Mission: play area for handicapped

Independence reserves space at Riverview



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Sarah Ramirez and her son Sam are working toward creation of a "universal" playground in Independence's Riverview Park.

INDEPENDENCE -- Weekly visits to the playground at Riverview Park was a sort of ritual a few years ago for Sarah Ramirez of Independence and her son, Sam.

Because Sam suffers from spina bifida, a birth defect that has left him nearly paralyzed from the waist down, the playground was one of the few outlets where he could interact with peers in a recreational environment -- with a little help from his mom.

But trips to the park are fewer and far between these days. The 8-year-old's mobility has decreased as he's grown and Sarah Ramirez can't lift him onto most equipment by herself because of ruptured discs in her back.

Sam can't use much of the playground equipment at Monmouth Elementary School, where he's a student. Or roll his wheelchair over the uneven facility surface to reach them.

"There's not a lot for him to do during playtime," she said. "He can (roll) around on the blacktop and that's about it .... he loves to play with peers but he can't get around."

Ramirez said she's had little luck finding in the Willamette Valley or other parts of northwest Oregon a completely handicap accessible or "universal" playground, which drove her to research and push for a local facility.

Her mission has picked up steam in recent months. The city of Independence agreed to locate a 5,400-square-foot playground in the northeast corner of Riverview Park. And officials and some local residents led by Ramirez have started a fundraising effort to pay for the estimated $250,000 project, which will include swings, bridges, a drum circle and other items.

About 75 percent of the cost will be covered with grants, and the balance, with donations, said Shawn Irvine, Independence Community Development Technician.

Officials applied for a $50,000 grant from the Oregon Parks and Recreation Department last week, while a project citizen committee began taking donations for engraved play surface tiles during Western Days.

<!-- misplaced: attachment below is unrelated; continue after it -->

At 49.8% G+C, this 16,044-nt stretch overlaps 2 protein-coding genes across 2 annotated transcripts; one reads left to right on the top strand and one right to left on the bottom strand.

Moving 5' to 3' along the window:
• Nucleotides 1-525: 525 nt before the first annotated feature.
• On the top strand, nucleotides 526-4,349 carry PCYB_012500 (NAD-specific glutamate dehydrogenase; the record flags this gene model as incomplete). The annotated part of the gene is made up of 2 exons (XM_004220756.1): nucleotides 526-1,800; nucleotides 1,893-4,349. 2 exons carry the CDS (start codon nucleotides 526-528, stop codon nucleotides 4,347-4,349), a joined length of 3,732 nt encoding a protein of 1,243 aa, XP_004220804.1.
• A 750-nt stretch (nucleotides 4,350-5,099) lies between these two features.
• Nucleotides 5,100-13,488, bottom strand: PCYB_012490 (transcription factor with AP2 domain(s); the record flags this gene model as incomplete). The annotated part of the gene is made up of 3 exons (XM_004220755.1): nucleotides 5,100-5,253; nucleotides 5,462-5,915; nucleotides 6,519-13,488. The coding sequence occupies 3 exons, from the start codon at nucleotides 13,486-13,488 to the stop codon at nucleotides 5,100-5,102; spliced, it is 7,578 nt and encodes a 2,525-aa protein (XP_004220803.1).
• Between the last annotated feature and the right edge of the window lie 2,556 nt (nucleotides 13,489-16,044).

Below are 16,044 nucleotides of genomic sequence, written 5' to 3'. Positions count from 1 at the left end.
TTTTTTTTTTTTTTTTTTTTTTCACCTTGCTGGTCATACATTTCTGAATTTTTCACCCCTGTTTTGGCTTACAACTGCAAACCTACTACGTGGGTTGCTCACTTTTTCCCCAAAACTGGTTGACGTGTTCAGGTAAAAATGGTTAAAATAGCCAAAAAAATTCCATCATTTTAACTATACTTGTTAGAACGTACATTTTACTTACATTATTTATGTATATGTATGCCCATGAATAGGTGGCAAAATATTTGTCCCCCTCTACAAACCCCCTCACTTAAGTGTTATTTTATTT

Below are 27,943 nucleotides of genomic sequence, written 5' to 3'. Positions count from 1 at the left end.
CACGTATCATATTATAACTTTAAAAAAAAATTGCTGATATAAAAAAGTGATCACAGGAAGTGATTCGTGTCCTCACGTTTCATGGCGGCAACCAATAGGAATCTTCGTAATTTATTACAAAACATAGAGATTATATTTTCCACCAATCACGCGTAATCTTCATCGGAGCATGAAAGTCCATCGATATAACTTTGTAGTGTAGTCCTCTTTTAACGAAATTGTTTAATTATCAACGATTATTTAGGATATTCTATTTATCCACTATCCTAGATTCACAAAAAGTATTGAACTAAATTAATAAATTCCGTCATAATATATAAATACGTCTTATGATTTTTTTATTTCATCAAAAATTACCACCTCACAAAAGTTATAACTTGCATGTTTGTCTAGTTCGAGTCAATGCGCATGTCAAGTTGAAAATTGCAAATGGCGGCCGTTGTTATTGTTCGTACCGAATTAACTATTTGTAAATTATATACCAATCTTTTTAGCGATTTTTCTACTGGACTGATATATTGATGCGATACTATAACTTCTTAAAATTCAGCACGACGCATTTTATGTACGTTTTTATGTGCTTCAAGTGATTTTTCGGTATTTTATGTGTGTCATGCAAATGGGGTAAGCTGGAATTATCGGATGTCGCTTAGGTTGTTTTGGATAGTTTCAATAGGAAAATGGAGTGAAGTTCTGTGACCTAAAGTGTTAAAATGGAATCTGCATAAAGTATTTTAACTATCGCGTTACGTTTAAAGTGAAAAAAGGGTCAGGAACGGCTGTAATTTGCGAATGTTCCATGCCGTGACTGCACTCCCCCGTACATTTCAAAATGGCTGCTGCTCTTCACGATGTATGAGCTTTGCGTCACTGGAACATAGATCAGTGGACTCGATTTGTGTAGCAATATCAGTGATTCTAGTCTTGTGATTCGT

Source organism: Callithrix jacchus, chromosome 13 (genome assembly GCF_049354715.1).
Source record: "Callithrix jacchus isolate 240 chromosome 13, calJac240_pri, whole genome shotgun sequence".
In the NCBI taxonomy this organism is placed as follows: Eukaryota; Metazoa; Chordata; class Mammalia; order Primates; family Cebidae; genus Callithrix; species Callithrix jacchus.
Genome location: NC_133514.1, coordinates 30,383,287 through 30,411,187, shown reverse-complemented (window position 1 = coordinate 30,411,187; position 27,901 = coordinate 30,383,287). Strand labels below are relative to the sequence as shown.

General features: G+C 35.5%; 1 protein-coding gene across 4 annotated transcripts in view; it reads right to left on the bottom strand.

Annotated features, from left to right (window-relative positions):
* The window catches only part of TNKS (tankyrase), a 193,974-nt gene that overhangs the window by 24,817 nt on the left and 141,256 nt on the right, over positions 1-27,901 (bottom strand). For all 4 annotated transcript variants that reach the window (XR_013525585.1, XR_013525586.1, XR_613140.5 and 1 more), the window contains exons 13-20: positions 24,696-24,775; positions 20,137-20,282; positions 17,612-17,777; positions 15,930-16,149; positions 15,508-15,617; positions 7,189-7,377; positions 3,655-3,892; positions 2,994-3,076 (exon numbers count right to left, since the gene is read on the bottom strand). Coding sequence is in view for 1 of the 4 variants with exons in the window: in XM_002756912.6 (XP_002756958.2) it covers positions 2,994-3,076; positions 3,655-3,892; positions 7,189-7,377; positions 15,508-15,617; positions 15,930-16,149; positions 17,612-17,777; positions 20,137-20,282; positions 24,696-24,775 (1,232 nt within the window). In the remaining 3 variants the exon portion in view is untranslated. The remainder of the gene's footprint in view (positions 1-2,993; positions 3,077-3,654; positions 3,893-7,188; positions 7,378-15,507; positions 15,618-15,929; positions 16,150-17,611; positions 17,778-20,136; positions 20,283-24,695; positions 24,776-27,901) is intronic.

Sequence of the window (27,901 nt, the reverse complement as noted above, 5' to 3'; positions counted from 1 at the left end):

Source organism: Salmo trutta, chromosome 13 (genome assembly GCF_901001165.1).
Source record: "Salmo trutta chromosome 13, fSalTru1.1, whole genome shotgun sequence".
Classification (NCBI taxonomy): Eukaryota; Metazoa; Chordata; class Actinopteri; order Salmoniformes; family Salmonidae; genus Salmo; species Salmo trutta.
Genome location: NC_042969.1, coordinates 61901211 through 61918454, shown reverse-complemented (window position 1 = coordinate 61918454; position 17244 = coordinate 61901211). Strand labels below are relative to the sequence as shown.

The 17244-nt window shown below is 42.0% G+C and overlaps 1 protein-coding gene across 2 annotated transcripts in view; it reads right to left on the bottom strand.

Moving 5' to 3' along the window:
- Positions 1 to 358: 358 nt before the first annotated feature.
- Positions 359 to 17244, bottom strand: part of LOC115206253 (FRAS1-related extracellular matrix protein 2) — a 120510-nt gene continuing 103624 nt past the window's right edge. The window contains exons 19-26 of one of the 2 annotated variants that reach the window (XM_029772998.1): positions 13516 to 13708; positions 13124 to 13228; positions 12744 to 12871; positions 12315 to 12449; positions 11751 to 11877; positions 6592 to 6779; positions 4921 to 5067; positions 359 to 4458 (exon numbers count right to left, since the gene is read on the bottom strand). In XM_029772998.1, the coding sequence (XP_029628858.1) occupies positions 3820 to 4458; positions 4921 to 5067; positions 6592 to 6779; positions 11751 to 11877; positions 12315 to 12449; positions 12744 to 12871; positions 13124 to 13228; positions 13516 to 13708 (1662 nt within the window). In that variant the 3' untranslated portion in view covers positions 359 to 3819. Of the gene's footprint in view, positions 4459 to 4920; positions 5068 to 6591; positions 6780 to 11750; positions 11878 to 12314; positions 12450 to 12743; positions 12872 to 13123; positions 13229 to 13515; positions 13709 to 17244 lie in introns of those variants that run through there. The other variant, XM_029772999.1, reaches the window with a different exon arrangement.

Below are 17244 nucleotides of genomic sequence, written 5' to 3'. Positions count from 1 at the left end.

Pending available funds, work on the playground would start by next summer.

"It would fill an important need in our community and the region," Irvine said, adding that the facility would serve kids with and without disabilities.

The federal Americans with Disability Act (ADA) requires playgrounds to be accessible to children or adults with special needs.

Irvine said playgrounds at most Independence parks can be reached by wheelchair. But there are no laws that say the actual equipment must accommodate those with limitations, he added.

Ramirez said she started hunting for playgrounds geared toward individuals with varying levels of disabilities around Oregon two years ago.

Only a few such facilities exist, like the Rotary Centennial Playground in Bend and Rose Garden Children's Playground in Portland, Ramirez said, adding there was almost nothing in the mid-Willamette Valley.

So she started pursuing the creation of a playground in Independence. She sought input from physical therapists and physicians about what equipment would most benefit children. And during Sam's eight-hour appointments at Shriners Hospital in Portland, she interviewed parents about what they would want in a playground.

Ramirez then contacted Sitelines, a Washington-based company that designs universal playgrounds. The company did a series of layouts for free.

She approached Independence officials during the spring about building a playground in one of the smaller parks.

And "they said they were trying to make Riverview Park a destination and what I thought about it going there," she said. "We couldn't have asked for a better place."

The envisioned playground will incorporate swings with back support, slides that can be reached via easy-to-climb steps, balance beams and other features. A flat, vulcanized rubber surface will allow for easy wheelchair access.

"What we want is a safe place for them that's conducive to their abilities," she said, "and that they can access and be with their peers.

"We want to make this an all-inclusive playground."

For more information on the Riverview Park Community Playground, contact Sarah Ramirez at 503-910-7085 or visit www.playinindependence.com.



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